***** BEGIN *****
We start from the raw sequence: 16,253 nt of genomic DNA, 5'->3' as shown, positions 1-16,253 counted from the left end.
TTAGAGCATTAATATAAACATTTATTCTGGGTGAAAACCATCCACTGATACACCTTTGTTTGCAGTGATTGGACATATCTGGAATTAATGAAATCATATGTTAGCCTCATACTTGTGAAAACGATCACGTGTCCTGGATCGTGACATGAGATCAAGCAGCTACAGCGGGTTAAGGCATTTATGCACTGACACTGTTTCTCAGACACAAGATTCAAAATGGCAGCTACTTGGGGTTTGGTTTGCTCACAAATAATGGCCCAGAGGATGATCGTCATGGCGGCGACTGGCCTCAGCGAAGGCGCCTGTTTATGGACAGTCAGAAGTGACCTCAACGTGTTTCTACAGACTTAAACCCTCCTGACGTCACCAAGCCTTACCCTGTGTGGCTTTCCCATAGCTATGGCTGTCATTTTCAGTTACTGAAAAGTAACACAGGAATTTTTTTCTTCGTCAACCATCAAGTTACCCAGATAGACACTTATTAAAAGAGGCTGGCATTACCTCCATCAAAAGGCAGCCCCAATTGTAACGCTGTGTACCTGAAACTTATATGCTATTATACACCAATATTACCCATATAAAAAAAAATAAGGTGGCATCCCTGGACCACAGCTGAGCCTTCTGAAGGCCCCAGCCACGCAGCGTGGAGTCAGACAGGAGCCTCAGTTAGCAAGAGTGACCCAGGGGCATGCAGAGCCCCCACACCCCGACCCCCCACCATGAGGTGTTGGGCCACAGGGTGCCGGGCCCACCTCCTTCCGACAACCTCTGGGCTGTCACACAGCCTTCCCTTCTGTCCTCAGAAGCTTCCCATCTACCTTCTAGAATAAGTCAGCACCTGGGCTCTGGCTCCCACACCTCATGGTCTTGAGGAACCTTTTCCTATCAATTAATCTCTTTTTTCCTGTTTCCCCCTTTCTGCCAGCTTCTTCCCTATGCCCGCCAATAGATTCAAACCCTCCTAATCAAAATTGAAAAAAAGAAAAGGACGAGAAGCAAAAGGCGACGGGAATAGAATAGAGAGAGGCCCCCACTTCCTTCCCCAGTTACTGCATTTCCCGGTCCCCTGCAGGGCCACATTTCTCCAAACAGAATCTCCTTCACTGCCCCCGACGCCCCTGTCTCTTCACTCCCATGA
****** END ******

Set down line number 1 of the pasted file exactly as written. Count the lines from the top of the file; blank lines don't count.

We start from the raw sequence: 16,253 nt of genomic DNA, 5'->3' as shown, positions 1-16,253 counted from the left end.